It wouldn’t be a European road trip without notching up another country or two. Last year Poland was new, in 2013 Montenegro, Croatia and Bosnia-Herzegovina were all new to me. So this summer the temptation to visit Andorra, a tiny principality wedged high in the Pyrenees between Spain and France, was too much and we detoured several hours off route just to drive through this mountain tax haven.
When I say “notching up” a new country I’m being facetious. Let me explain: I don’t visit new places just to say “been there, done that” but I do have a competitive list of countries visited with a couple of old friends, and we do like to add to it whenever possible. We are all very well-travelled and have all lived in many countries. We met in Vietnam and over the last 20 years have teased and egged each other on in a bid to out-travel each other. It’s just a bit of serious fun! We all travel for much more genuine, thoughtful and profound reasons than just adding a notch to our belts, we aren’t quite as superficial as it sounds, trust me!
In this “competition” (said semi jokingly) we have some rules. If flying, airport lounges certainly don’t count, we have to go through immigration. Once in the country we have to buy something, preferably have a meal and go to the loo at the very least! It’s not enough to simply walk through the airport doors, take a selfie and go back into no-man’s land. Nor is it enough to jump off a train on to a platform, touch the ground and say “I’ve been to Bulgaria”. So my trip to Andorra filled all the criteria and I can honestly say I’ve been there. We went crazy food and alcohol shopping at the tax free supermarkets, ate an ice cream and went to the toilet. But I can’t say I know Andorra well, despite having driven the length of the country.
It’s a strange place, Andorra. It’s a principality ruled by 2 “princes”, one of whom is the serving French President and the other is a Spanish Bishop (from the town of Urgell). Who knew that President Hollande is also Prince of Andorra, a reigning monarch, really? Mad! The country is not part of the EU (watch out for sky high roaming charges as a result) but uses the Euro. Its official language is Catalan, though French and Spanish are widely used. It declared war on Germany in 1914 at the start of WWI but got left out of the Treaty of Versailles and was therefore technically still at war until 1958 when it officially declared peace! It is an ancient country created by charter in 988 though the current state “only” dates from 1278. It grows a lot of tobacco (photo below).
It is the 6th smallest country in Europe in size which means it is the biggest of the 6 European microstates. Until I looked up a few facts and figures for this post I thought I had been to all the other microstates and it was the last one for me to visit, having already been to Monaco, San Marino, Liechtenstein and the Vatican City. Little did I realise Malta is also considered a microstate (no wonder, it turns out it’s tiiiiny but I had no idea!) and I haven’t been there. So urgh, I can’t say I’ve been to all the microstates…yet!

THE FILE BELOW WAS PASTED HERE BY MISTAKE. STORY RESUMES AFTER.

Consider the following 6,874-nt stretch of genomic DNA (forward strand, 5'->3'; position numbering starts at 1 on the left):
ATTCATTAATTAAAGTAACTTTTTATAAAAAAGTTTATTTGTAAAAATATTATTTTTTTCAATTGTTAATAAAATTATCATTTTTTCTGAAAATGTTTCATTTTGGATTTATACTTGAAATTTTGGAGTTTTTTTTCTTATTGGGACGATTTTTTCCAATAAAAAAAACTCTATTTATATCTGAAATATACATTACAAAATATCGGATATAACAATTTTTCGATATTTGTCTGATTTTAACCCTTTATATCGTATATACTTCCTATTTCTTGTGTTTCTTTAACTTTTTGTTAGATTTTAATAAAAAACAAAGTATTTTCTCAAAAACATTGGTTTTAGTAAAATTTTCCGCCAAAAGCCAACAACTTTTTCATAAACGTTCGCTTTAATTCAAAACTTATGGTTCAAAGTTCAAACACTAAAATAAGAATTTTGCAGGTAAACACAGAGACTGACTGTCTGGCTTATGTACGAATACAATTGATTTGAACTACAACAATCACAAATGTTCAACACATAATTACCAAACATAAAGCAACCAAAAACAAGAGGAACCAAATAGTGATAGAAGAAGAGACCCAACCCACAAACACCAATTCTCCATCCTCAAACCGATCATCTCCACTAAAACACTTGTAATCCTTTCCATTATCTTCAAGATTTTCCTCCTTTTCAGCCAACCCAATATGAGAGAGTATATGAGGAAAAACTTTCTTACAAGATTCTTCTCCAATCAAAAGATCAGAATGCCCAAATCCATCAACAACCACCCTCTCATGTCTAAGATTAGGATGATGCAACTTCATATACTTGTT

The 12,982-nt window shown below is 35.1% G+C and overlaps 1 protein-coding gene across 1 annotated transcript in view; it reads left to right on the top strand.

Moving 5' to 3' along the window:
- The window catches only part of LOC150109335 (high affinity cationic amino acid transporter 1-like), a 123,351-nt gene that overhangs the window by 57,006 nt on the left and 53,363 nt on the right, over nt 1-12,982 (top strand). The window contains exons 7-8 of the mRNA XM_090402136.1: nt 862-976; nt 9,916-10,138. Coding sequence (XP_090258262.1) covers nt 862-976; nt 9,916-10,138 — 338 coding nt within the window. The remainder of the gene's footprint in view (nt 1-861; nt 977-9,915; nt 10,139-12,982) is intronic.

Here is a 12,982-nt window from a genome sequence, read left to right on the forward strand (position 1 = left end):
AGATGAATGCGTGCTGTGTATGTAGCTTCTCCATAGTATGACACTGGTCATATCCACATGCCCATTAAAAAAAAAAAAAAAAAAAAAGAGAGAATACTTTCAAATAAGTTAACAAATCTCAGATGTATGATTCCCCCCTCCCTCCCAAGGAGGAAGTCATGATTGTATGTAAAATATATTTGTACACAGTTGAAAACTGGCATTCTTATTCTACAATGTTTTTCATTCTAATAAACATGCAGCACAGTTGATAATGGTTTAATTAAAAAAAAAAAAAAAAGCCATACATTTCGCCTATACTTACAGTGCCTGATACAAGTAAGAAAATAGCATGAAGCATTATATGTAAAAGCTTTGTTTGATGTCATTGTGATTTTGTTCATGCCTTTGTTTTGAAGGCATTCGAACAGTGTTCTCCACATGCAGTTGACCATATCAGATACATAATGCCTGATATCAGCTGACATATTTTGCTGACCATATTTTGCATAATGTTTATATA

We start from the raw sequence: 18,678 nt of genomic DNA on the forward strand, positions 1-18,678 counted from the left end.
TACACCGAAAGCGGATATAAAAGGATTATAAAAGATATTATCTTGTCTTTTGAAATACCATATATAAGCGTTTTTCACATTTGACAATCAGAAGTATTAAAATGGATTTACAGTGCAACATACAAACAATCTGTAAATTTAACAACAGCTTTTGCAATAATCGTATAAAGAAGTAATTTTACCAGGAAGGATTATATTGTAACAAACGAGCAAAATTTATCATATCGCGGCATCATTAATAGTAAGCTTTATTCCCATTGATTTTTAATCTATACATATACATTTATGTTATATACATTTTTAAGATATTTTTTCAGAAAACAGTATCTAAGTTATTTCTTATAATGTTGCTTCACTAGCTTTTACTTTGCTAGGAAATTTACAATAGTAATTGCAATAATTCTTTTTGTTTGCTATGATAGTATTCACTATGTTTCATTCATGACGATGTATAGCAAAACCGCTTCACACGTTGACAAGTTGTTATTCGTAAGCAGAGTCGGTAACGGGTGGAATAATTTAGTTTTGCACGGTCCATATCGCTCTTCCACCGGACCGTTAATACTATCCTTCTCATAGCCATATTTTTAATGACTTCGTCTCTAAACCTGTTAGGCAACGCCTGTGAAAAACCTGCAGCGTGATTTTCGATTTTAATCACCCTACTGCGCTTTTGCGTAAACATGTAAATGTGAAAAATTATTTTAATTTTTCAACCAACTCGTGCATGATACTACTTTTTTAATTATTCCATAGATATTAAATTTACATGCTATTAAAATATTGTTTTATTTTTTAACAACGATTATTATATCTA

Microstates are funny places. San Marino appears to be full of weapons and Christmas decoration shops. A very peculiar mix! I assume people who collect Christmas baubles like to be able to buy from every country they visit so tiny San Marino has caught on to this craze. As for the weapons, I can’t explain that.
Monaco is just down the road, so we go often. Everyone has heard of Monaco (Monte Carlo) and its fame spreads further than its minute size should theoretically warrant. The magic of a Hollywood star marrying a real Prince had much to do with that I guess.
By contrast no one’s ever heard of Liechtenstein! You have to look hard on maps of Europe to find it. It doesn’t have a ski industry like Andorra to entice tourists or glamorous Hollywood stars and a F1 Grand Prix like Monaco or a Pope like, well you know where.
The Vatican of course is even more well-known than Monaco and has an even more peculiar status, not quite like any of the other microstates. I think it would be impossible (or just very strange) to miss it if in Rome. Of course it just happens to be the home of that rather powerful man, the head of the Roman Catholic Church….
And finally Malta…the teen has been there on a school trip so I’ve included one of his photos. It looks beautiful and I’d love to visit.
Have you been to any of the European microstates? I’d love to hear from you in the comments.
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